Student thesis: Doctoral ThesisDoctor of Philosophy


The loss of muscle strength in the elderly is greater than the loss of muscle mass, termed specific force (SF) loss, and indicates that a decrease in muscle quality contributes to age-related muscular weakness. The present PhD thesis has studied age-related SF loss in human skeletal muscle using a skinned single muscle fibre model. A large variation in published skinned fibre SF measurements was found to exist in the literature. Therefore, a systematic review and meta-analysis was performed to identify factors causing this variability. The majority of publications were objectively divided into four research groups based on shared authorship. Methodological differences between research groups contributed to ~30% of the variance in the literature, suggesting that they are an important contributor to the variance in published SF values. Different research groups use different activating solutions to study skinned fibres, and were assessed experimentally. Skinned fibres were exposed to different, but commonly used activating solutions (termed A and B). A significantly higher SF and a shorter time to half peak tension (t50) was measured from the same fibres in solution B compared with solution A. The use of TES in solution B instead of Imidazole as a pH buffer largely caused the SF difference, and a lower Cl- concentration and the use of Glutathione in solution B partly caused the faster t50. These findings indicate that the use of different activating solutions likely affects the variance of published SF values. The final study in this thesis compared SF between skinned fibres from physically active and comparatively frail elderly cohorts to a young, healthy group. MHC I fibre SF was significantly higher in solution B than A within all groups. No significant differences in SF, myosin content (SDS PAGE) or order (X-ray diffraction) were observed between groups. These findings suggest that physical activity does not affect age-related skinned fibre SF loss and that SF is related to skinned fibre myosin content.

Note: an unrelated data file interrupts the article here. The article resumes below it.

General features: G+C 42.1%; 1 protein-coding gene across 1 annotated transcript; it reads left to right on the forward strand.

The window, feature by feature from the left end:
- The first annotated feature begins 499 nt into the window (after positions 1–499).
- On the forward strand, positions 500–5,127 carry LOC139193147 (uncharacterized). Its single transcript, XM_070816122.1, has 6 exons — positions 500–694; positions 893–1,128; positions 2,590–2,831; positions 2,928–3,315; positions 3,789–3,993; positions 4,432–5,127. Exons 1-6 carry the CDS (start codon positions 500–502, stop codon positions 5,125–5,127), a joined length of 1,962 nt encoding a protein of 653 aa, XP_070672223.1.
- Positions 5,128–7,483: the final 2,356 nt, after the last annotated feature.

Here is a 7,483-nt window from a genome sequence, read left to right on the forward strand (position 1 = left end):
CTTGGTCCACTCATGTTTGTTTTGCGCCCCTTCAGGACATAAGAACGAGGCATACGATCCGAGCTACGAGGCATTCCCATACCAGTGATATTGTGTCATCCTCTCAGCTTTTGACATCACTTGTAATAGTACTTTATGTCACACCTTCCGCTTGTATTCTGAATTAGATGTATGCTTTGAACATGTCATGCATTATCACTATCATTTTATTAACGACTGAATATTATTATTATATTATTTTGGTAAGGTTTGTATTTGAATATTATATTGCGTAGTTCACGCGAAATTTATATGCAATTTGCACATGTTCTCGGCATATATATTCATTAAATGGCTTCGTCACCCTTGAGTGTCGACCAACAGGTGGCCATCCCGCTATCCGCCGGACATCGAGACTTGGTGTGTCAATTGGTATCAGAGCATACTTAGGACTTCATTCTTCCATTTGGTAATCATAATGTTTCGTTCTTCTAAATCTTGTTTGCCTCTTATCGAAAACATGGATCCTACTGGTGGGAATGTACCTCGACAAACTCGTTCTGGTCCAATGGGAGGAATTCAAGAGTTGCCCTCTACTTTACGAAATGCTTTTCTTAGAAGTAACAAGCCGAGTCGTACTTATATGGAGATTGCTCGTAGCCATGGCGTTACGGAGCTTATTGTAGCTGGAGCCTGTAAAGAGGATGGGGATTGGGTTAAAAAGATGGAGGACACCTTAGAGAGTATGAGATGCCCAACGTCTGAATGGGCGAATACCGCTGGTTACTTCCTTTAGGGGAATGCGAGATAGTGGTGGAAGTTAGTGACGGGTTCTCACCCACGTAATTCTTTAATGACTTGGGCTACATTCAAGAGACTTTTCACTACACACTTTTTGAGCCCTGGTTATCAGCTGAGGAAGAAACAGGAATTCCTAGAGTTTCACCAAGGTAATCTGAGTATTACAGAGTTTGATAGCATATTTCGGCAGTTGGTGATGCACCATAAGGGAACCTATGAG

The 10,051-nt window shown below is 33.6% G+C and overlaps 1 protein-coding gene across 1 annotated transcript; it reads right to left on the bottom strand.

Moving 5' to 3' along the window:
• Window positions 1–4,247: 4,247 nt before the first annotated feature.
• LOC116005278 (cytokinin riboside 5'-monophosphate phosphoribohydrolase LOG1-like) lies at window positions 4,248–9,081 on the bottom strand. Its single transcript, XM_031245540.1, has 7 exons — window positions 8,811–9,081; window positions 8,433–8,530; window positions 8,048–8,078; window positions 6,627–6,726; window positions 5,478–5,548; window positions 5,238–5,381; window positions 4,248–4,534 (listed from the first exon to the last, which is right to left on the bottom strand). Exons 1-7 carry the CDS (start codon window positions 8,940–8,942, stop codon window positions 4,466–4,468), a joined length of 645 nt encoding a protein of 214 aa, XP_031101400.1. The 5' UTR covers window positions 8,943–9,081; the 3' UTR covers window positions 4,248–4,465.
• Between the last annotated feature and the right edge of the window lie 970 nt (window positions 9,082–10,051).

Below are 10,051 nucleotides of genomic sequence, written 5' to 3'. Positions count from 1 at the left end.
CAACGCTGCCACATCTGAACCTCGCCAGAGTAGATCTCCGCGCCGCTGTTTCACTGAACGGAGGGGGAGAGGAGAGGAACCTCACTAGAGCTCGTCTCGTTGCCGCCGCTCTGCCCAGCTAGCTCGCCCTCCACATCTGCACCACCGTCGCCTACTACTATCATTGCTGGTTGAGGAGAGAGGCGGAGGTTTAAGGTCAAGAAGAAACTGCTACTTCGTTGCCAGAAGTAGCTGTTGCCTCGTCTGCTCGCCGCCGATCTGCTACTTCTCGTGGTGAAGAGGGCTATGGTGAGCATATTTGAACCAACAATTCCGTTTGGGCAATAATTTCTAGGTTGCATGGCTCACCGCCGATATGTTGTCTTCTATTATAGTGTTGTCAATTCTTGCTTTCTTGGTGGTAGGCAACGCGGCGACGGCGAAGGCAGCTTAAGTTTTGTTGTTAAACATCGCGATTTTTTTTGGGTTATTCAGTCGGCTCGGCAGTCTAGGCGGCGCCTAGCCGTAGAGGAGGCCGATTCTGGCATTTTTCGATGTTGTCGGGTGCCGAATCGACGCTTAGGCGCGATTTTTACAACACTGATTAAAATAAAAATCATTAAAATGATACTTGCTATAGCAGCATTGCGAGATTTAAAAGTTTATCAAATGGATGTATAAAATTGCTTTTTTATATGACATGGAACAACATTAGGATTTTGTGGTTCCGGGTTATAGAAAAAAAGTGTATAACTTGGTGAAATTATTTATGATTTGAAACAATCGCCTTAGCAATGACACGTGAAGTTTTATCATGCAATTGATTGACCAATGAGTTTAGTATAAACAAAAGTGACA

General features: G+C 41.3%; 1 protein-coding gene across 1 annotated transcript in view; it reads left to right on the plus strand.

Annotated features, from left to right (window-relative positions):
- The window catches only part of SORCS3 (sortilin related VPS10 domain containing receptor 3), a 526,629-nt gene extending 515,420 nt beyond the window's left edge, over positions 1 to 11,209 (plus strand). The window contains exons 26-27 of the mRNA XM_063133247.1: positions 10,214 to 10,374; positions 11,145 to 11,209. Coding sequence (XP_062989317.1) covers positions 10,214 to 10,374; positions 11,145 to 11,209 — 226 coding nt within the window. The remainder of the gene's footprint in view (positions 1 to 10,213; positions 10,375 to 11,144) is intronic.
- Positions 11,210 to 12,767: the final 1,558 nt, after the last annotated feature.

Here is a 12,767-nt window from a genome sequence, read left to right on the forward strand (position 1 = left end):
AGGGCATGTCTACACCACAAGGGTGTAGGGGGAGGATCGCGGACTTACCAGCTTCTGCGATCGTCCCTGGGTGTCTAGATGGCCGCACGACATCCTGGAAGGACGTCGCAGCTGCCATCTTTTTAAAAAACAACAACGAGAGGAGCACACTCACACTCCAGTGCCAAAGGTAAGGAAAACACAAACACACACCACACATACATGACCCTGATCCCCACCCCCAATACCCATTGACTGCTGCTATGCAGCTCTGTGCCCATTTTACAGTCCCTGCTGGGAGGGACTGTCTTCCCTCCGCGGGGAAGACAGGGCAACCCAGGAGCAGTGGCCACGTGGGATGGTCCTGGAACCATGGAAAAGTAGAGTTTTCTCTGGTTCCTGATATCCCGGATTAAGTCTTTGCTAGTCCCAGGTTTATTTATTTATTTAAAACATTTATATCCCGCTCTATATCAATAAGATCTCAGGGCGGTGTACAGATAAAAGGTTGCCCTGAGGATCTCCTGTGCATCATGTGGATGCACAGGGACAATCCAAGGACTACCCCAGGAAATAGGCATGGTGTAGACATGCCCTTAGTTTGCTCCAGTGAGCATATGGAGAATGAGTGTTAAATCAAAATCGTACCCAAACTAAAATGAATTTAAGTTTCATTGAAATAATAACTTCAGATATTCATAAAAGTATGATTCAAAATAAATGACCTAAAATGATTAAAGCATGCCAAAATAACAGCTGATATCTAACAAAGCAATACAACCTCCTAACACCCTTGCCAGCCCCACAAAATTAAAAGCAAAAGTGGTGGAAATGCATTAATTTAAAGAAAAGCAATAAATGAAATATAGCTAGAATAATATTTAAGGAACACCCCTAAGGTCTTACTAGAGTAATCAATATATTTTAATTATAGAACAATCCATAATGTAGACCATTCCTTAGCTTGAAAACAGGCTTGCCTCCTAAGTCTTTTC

Date of Award2017
Original languageEnglish
Awarding Institution
  • King's College London
SupervisorStephen Harridge (Supervisor) & Julien Ochala (Supervisor)

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